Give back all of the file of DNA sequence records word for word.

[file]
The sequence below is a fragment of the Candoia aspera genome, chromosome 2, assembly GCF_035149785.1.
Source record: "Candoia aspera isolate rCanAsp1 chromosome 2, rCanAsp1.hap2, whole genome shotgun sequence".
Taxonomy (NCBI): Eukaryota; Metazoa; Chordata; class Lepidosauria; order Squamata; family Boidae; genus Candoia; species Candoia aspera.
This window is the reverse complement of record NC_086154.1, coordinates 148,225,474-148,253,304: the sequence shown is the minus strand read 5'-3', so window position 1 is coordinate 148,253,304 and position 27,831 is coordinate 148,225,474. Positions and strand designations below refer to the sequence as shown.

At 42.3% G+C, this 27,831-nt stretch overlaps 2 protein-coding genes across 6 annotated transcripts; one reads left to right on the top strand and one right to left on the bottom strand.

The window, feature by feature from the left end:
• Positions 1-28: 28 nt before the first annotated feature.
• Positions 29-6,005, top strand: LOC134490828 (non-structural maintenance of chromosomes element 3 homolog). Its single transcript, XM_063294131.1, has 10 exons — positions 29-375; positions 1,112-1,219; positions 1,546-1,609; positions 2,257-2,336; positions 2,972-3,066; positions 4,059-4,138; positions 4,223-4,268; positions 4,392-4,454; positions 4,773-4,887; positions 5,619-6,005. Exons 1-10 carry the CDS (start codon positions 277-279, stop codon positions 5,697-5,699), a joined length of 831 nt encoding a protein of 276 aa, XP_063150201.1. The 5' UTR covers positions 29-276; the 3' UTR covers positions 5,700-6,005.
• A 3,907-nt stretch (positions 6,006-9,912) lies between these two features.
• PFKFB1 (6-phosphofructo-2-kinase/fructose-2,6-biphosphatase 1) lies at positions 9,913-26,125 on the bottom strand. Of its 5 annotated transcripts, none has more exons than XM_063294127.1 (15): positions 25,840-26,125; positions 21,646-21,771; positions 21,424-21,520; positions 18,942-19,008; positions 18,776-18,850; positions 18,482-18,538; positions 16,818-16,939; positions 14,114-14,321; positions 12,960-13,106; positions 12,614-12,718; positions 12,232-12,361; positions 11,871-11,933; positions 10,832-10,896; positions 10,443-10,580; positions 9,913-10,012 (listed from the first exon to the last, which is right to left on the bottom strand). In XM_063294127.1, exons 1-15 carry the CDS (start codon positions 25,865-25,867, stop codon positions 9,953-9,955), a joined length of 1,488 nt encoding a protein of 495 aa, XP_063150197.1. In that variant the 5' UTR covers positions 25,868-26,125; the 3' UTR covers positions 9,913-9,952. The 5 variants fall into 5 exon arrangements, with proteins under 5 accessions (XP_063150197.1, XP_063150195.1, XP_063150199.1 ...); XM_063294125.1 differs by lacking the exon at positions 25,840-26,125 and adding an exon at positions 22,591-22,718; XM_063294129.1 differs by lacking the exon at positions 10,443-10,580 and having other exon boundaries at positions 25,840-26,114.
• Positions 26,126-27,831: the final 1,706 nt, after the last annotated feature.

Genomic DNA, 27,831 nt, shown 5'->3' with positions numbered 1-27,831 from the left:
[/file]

The sequence below is a fragment of the Candoia aspera genome, chromosome 2, assembly GCF_035149785.1.
Source record: "Candoia aspera isolate rCanAsp1 chromosome 2, rCanAsp1.hap2, whole genome shotgun sequence".
Taxonomy (NCBI): Eukaryota; Metazoa; Chordata; class Lepidosauria; order Squamata; family Boidae; genus Candoia; species Candoia aspera.
This window is the reverse complement of record NC_086154.1, coordinates 148,225,474-148,253,304: the sequence shown is the minus strand read 5'-3', so window position 1 is coordinate 148,253,304 and position 27,831 is coordinate 148,225,474. Positions and strand designations below refer to the sequence as shown.

At 42.3% G+C, this 27,831-nt stretch overlaps 2 protein-coding genes across 6 annotated transcripts; one reads left to right on the top strand and one right to left on the bottom strand.

The window, feature by feature from the left end:
• Positions 1-28: 28 nt before the first annotated feature.
• Positions 29-6,005, top strand: LOC134490828 (non-structural maintenance of chromosomes element 3 homolog). Its single transcript, XM_063294131.1, has 10 exons — positions 29-375; positions 1,112-1,219; positions 1,546-1,609; positions 2,257-2,336; positions 2,972-3,066; positions 4,059-4,138; positions 4,223-4,268; positions 4,392-4,454; positions 4,773-4,887; positions 5,619-6,005. Exons 1-10 carry the CDS (start codon positions 277-279, stop codon positions 5,697-5,699), a joined length of 831 nt encoding a protein of 276 aa, XP_063150201.1. The 5' UTR covers positions 29-276; the 3' UTR covers positions 5,700-6,005.
• A 3,907-nt stretch (positions 6,006-9,912) lies between these two features.
• PFKFB1 (6-phosphofructo-2-kinase/fructose-2,6-biphosphatase 1) lies at positions 9,913-26,125 on the bottom strand. Of its 5 annotated transcripts, none has more exons than XM_063294127.1 (15): positions 25,840-26,125; positions 21,646-21,771; positions 21,424-21,520; positions 18,942-19,008; positions 18,776-18,850; positions 18,482-18,538; positions 16,818-16,939; positions 14,114-14,321; positions 12,960-13,106; positions 12,614-12,718; positions 12,232-12,361; positions 11,871-11,933; positions 10,832-10,896; positions 10,443-10,580; positions 9,913-10,012 (listed from the first exon to the last, which is right to left on the bottom strand). In XM_063294127.1, exons 1-15 carry the CDS (start codon positions 25,865-25,867, stop codon positions 9,953-9,955), a joined length of 1,488 nt encoding a protein of 495 aa, XP_063150197.1. In that variant the 5' UTR covers positions 25,868-26,125; the 3' UTR covers positions 9,913-9,952. The 5 variants fall into 5 exon arrangements, with proteins under 5 accessions (XP_063150197.1, XP_063150195.1, XP_063150199.1 ...); XM_063294125.1 differs by lacking the exon at positions 25,840-26,125 and adding an exon at positions 22,591-22,718; XM_063294129.1 differs by lacking the exon at positions 10,443-10,580 and having other exon boundaries at positions 25,840-26,114.
• Positions 26,126-27,831: the final 1,706 nt, after the last annotated feature.

Genomic DNA, 27,831 nt, shown 5'->3' with positions numbered 1-27,831 from the left: